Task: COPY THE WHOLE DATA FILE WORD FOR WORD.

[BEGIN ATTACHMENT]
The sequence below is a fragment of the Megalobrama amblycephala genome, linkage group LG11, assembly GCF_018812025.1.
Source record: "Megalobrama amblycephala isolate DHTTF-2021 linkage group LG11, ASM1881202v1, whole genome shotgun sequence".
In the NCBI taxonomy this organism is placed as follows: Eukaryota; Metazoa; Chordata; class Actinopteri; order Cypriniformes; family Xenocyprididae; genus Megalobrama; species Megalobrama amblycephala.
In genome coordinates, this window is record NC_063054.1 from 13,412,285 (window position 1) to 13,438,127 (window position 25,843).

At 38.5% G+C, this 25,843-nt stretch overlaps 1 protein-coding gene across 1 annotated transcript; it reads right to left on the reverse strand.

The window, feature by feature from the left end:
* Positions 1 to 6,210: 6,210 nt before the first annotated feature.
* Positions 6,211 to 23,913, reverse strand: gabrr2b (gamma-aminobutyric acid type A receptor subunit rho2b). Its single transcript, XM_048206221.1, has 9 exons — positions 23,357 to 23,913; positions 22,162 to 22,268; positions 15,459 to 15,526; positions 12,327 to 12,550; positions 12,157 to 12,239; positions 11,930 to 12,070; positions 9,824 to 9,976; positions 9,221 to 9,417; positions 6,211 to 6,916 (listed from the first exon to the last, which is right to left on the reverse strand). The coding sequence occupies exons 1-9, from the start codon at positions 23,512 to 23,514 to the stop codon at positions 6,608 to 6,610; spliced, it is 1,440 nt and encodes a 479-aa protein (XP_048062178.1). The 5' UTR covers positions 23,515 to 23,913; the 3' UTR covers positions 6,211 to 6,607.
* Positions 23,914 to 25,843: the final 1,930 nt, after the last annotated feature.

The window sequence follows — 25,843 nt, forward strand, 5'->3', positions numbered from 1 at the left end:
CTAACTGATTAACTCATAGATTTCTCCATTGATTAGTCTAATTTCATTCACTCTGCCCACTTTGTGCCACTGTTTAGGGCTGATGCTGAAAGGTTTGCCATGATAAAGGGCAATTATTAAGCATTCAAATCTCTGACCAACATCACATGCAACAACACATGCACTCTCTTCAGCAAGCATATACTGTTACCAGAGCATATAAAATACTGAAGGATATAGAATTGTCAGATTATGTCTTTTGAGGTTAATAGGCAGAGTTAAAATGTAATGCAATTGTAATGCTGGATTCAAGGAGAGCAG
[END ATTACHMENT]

The sequence below is a fragment of the Megalobrama amblycephala genome, linkage group LG11, assembly GCF_018812025.1.
Source record: "Megalobrama amblycephala isolate DHTTF-2021 linkage group LG11, ASM1881202v1, whole genome shotgun sequence".
In the NCBI taxonomy this organism is placed as follows: Eukaryota; Metazoa; Chordata; class Actinopteri; order Cypriniformes; family Xenocyprididae; genus Megalobrama; species Megalobrama amblycephala.
In genome coordinates, this window is record NC_063054.1 from 13,412,285 (window position 1) to 13,438,127 (window position 25,843).

At 38.5% G+C, this 25,843-nt stretch overlaps 1 protein-coding gene across 1 annotated transcript; it reads right to left on the reverse strand.

The window, feature by feature from the left end:
* Positions 1 to 6,210: 6,210 nt before the first annotated feature.
* Positions 6,211 to 23,913, reverse strand: gabrr2b (gamma-aminobutyric acid type A receptor subunit rho2b). Its single transcript, XM_048206221.1, has 9 exons — positions 23,357 to 23,913; positions 22,162 to 22,268; positions 15,459 to 15,526; positions 12,327 to 12,550; positions 12,157 to 12,239; positions 11,930 to 12,070; positions 9,824 to 9,976; positions 9,221 to 9,417; positions 6,211 to 6,916 (listed from the first exon to the last, which is right to left on the reverse strand). The coding sequence occupies exons 1-9, from the start codon at positions 23,512 to 23,514 to the stop codon at positions 6,608 to 6,610; spliced, it is 1,440 nt and encodes a 479-aa protein (XP_048062178.1). The 5' UTR covers positions 23,515 to 23,913; the 3' UTR covers positions 6,211 to 6,607.
* Positions 23,914 to 25,843: the final 1,930 nt, after the last annotated feature.

The window sequence follows — 25,843 nt, forward strand, 5'->3', positions numbered from 1 at the left end:
CTAACTGATTAACTCATAGATTTCTCCATTGATTAGTCTAATTTCATTCACTCTGCCCACTTTGTGCCACTGTTTAGGGCTGATGCTGAAAGGTTTGCCATGATAAAGGGCAATTATTAAGCATTCAAATCTCTGACCAACATCACATGCAACAACACATGCACTCTCTTCAGCAAGCATATACTGTTACCAGAGCATATAAAATACTGAAGGATATAGAATTGTCAGATTATGTCTTTTGAGGTTAATAGGCAGAGTTAAAATGTAATGCAATTGTAATGCTGGATTCAAGGAGAGCAG